Then he finishes, softly. “I feel clean.”

Hermione has to tear herself away, but she leaves him to his solitude, having learned her lesson long ago about intruding on a person’s hard-won peace. She walks slowly back to the MLE offices, feeling the heavy weight of days of sleeplessness and anxiety and the drugging power of relief calling her home to her bed.

In the coming days, a hush falls over the department as news spreads. The results of the debriefing are conclusive. Through five months of captivity and torment, Malfoy remained the Ministry’s man in every way. He surrendered nothing.



Just when Hermione is certain she’s finished being surprised by Draco Malfoy, he blows every bit of revision and research away like it’s dust.

It’s the end of a very long day of moving into her new flat, and as a result of some ill-timed boasting about physical prowess, coupled with two outright challenges and the loss of an unrelated bet, Malfoy is the one tasked with helping her with the manual labor. And it is mostly manual labor; they have to keep the magically floating boxes to a minimum in Muggle London. She got her bed and the larger pieces of furniture in there earlier with shrinking spells, but it would be suspicious if there weren’t a day’s worth of trudging up and down stairs with boxes for the benefit of her new neighbors.

Malfoy does indeed have an impressive amount of upper-body strength, is positively predictable in his inability to ignore challenges, and has taken the lost wager in stride. They’re getting the last box from the pavement into the walk-up when it happens.

He’s carrying the final box, so she climbs the stairs ahead of him and holds open the door. She’s talking about something, but she loses her train of thought as he approaches. The late afternoon sun is behind him, his hair bursting with light in the breeze, and she has a tendency of forgetting what she’s talking about whenever his hair falls in his eyes. The features of his face are shrouded, so she can’t quite read him as he holds still, looking at her.

Abruptly indicating the box in his arms, he says, “Here, hold this for a second.”

It’s smallish and not too heavy, so it’s apparently one of the few not containing books. As she takes it from him, adjusting the bulk in her arms, she feels him brush against her as he moves in close. She raises her head just as his hands come to either side of her face, gently smoothing back the wisps of her hair escaping her ponytail with his fingertips, thumbs stroking her cheeks.

He cannot be serious.

She’s hot, she’s tired, and she’s in desperate need of a shower. He’s had months and months and months of opportunity, of her doing everything but flinging herself bodily at him just to see what the hell he would do, and he picks this inexplicable, nothing moment to finally confirm what she’s suspected but never quite trusted.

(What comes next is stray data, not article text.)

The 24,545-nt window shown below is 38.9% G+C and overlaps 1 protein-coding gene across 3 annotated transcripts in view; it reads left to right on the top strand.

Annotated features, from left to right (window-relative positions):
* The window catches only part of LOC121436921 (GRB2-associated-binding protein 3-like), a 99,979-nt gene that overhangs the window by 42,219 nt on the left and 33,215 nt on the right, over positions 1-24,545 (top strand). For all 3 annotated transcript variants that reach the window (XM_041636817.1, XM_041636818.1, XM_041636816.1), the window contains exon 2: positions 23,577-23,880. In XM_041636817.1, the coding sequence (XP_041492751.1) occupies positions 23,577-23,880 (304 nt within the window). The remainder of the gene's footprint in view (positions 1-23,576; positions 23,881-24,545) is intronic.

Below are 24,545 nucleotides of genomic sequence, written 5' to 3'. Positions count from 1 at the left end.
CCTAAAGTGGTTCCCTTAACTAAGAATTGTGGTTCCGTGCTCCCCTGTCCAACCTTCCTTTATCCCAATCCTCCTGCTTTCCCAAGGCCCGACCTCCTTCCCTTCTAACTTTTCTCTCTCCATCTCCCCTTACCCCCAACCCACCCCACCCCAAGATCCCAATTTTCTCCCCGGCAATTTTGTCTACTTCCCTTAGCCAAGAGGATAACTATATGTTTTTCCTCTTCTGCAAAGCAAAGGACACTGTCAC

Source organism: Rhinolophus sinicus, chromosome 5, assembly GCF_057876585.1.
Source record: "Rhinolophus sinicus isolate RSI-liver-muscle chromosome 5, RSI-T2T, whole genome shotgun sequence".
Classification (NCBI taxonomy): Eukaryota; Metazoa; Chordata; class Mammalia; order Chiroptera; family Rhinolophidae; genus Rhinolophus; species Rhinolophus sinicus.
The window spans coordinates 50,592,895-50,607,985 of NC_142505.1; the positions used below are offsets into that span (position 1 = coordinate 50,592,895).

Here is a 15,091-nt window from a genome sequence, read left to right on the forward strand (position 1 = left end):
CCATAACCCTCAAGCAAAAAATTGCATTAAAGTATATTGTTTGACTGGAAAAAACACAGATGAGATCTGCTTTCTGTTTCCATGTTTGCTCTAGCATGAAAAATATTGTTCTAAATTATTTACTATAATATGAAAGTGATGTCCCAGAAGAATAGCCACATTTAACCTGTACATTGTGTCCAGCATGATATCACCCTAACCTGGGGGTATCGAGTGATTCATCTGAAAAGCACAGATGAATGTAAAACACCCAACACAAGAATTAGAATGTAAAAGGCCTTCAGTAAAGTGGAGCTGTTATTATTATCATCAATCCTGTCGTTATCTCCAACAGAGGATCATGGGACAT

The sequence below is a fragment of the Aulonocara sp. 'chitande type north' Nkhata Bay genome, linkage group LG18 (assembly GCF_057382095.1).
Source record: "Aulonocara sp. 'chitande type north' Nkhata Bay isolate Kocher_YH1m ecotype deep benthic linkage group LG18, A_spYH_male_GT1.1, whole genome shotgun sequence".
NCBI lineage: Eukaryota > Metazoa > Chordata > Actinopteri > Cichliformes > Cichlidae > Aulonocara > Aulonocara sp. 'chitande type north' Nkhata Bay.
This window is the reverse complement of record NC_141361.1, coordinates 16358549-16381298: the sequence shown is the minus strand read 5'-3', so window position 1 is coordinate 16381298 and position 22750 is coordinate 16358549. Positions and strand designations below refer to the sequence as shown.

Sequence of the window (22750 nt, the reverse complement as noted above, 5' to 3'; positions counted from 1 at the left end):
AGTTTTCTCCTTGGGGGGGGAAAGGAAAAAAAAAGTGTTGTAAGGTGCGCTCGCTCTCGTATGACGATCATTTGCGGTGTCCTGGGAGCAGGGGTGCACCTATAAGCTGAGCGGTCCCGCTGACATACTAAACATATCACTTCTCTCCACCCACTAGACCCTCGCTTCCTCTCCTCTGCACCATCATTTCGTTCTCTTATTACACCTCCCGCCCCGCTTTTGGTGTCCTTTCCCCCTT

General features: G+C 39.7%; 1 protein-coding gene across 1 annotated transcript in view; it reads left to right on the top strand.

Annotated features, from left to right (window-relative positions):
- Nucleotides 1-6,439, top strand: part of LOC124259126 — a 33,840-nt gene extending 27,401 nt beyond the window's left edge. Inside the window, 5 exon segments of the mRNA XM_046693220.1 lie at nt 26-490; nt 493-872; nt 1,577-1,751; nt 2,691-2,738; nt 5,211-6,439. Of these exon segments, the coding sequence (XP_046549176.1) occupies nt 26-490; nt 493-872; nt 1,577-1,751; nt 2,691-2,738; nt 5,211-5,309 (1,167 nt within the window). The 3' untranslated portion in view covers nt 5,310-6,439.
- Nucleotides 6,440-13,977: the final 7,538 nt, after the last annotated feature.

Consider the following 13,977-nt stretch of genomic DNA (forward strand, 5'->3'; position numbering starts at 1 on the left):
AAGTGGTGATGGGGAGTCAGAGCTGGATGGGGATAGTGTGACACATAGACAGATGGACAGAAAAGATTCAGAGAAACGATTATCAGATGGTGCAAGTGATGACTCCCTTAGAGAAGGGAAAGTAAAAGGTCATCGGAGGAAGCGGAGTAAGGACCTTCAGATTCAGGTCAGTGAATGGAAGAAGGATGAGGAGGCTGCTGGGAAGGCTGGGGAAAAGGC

Hermione maintains her disbelief beyond the point where his lips meet hers, gently, maddeningly tentative. She can’t do much about it though, because she’s holding a bloody box, and she’s pretty sure that’s exactly his plan, the bastard.

She opens her mouth on a breath and presses back, taking the corner of his upper lip firmly between her own. He makes a quick, satisfied sound just before ripping himself away. For a moment, he just blinks at her as though nothing happened. Then with a slight smile, he relieves her of the box and walks through the door and up the stairs to her flat. Hermione shakes her head in disbelief and follows.

“Malfoy. Malfoy!” she calls after him, hot on his heels up the three flights. She doesn’t catch up with him until she enters her flat, and it takes a second for her to locate him in the kitchen. “Malfoy,” she says from the doorway.

“What?” he says, walking out of the kitchen wiping his hands.

“What was that?” she blurts.

“What was what?” he says, with really convincing innocence. She almost loses her indignation.

“That,” she says incredulously, pointing through the doorway in the direction of the front door to the building. “The… box.”

His eyes light up with mischief. “The box, Granger? That’s what you want to talk about?”

She very nearly stomps her foot. “Why would you just do that and then just— And you— And I—” She tops this speech off with a high-pitched squeal of frustration, her hands clenched into tight fists.

To his credit, he doesn’t laugh at her. He’s looking at her with delighted amusement, but there’s a seriousness to it that, even in this state, she appreciates.

“Well, Granger, the box was because I didn’t expect you to make it so easy on me.”

Did he just say— “Easy? You’re saying I’m—”